Glaxo grabs coveted breakthrough drug status for muscular dystrophy drug

GlaxoSmithKline ($GSK) has landed the FDA's coveted Breakthrough Therapy designation for drisapersen, a late-stage treatment for Duchenne muscular dystrophy (DMD) that is engaged in a fierce clinical race with Sarepta's ($SRPT) closely watched DMD drug eteplirsen.

GSK says it got a verbal nod from regulators after they reviewed Phase II data. This is GlaxoSmithKline's first Breakthrough Therapy designation, putting the pharma giant in some exclusive company. J&J ($JNJ), Pfizer ($PFE), Merck ($MRK) and others have notched BTD successes--out of a total of 17--in recent months.

The news is also a positive for Prosensa, the Dutch biotech which licensed the drug out to GSK. Prosensa has filed for an IPO, planning to raise about $60 million.

Pushed by lawmakers, FDA officials have been repeatedly vowing to provide an open door for development teams working on these BTDs. The regulators say they'll work with developers every step of the way, reviewing trial designs, data, drug names--everything that can help speed these therapies to the market.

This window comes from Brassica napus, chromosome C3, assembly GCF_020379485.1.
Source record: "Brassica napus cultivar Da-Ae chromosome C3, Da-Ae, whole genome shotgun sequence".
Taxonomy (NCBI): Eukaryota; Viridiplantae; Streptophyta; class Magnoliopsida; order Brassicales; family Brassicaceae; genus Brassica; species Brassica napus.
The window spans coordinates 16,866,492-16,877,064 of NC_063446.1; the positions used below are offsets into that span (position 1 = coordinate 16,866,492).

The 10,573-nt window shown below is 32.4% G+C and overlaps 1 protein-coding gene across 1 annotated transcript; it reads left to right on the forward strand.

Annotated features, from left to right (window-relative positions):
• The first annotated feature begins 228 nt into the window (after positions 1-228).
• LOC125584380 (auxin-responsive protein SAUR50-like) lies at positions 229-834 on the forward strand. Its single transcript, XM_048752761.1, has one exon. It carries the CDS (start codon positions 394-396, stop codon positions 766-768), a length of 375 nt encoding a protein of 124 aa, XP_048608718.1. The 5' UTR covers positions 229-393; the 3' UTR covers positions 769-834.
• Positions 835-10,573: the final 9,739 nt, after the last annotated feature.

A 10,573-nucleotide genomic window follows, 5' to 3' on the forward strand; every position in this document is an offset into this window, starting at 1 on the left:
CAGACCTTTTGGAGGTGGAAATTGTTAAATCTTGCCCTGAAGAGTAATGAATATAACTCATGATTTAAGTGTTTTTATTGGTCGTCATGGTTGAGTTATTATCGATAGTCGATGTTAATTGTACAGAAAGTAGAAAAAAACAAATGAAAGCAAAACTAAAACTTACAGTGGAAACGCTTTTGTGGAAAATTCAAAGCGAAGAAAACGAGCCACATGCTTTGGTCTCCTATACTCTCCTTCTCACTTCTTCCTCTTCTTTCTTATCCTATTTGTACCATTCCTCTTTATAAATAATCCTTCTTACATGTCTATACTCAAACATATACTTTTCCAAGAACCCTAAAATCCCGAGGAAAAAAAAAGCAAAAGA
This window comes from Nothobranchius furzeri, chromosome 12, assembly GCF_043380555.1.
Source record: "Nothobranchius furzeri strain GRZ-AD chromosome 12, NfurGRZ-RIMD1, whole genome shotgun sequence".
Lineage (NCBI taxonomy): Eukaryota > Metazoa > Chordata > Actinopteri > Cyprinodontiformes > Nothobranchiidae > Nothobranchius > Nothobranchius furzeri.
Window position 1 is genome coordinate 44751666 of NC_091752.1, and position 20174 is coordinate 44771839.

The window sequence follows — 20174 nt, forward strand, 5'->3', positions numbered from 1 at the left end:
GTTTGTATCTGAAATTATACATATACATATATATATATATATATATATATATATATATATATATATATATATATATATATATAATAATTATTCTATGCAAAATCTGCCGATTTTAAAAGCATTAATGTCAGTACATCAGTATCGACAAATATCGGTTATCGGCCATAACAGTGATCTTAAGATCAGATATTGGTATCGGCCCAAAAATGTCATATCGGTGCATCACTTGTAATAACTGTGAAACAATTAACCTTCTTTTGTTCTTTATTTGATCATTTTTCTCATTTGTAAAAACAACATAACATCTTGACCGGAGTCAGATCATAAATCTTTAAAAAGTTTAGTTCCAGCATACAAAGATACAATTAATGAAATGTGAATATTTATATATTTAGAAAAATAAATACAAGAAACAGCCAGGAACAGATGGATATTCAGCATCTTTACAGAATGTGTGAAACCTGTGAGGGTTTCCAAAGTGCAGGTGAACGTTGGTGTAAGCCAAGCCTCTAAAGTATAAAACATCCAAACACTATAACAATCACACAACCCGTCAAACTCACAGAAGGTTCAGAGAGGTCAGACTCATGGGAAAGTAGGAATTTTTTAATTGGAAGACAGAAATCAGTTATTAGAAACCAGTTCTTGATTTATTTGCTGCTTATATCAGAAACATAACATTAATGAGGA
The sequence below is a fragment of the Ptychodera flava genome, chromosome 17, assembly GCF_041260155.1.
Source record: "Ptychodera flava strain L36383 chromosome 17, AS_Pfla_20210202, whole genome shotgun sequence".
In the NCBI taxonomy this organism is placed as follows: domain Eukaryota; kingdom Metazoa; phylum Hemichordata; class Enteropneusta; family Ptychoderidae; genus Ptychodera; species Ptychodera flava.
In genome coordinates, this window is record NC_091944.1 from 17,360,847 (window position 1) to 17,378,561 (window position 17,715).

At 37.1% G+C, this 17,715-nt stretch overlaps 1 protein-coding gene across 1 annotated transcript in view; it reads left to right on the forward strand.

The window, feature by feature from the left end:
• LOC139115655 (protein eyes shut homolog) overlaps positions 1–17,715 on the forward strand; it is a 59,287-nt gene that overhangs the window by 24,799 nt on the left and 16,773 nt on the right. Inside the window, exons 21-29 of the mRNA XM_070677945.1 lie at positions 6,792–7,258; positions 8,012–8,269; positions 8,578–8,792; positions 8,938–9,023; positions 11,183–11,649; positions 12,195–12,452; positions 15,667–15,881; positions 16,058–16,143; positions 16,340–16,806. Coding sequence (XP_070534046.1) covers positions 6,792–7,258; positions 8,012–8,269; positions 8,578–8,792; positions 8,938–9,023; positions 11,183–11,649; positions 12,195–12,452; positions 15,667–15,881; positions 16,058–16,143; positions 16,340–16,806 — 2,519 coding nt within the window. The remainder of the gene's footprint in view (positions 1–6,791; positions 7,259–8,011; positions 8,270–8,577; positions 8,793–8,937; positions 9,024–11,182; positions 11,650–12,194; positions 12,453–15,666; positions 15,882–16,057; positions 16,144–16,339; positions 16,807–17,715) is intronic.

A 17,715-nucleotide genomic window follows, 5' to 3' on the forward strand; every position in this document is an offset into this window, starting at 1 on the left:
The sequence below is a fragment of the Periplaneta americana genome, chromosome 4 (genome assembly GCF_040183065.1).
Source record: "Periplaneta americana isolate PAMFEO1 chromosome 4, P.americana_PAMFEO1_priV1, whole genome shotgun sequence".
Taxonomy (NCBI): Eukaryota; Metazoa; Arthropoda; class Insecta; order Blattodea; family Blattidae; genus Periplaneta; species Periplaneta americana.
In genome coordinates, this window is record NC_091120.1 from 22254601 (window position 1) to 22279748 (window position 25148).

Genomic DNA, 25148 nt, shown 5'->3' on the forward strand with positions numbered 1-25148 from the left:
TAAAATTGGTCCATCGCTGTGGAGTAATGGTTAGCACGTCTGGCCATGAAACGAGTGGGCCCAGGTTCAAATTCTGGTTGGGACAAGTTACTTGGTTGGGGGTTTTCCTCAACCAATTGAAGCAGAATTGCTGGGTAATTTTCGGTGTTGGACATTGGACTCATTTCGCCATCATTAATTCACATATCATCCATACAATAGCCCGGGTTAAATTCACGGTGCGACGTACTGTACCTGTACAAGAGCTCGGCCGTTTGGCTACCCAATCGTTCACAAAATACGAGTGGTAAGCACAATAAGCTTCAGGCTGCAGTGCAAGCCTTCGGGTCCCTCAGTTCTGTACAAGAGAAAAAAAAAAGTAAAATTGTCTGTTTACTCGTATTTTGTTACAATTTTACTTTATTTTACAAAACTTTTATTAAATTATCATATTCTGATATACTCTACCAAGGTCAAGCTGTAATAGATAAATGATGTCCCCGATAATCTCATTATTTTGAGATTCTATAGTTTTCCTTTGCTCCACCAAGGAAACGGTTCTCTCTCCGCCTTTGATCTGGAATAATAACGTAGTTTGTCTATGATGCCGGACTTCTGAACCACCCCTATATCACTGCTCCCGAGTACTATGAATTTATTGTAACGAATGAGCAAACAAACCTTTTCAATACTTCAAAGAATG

Breakthrough boasting rights can be particularly important to GSK as Sarepta has grabbed investors' attention with some impressive midstage data from a tiny trial. Sarepta has been trying to persuade the FDA to grant an accelerated approval on eteplirsen, which would allow them to beat GSK's therapy to the market. The biotech, though, says it has not applied for breakthrough drug status.

Sarepta's shares were down about 5% this morning.

In the meantime, GlaxoSmithKline has publicly reviewed positive Phase II data for drisapersen. But the pharma giant has had to wrestle with news related to the side effects caused by the therapy.

Among the adverse events recorded, investigators noted an injection site reaction, which is not uncommon in drug trials, as well as signs of proteinuria--an excess level of protein in the urine. Close observers of drisapersen have paid particularly close attention to the proteinuria cases after GlaxoSmithKline discussed cases in Phase III that required hospitalization.

- here's the press release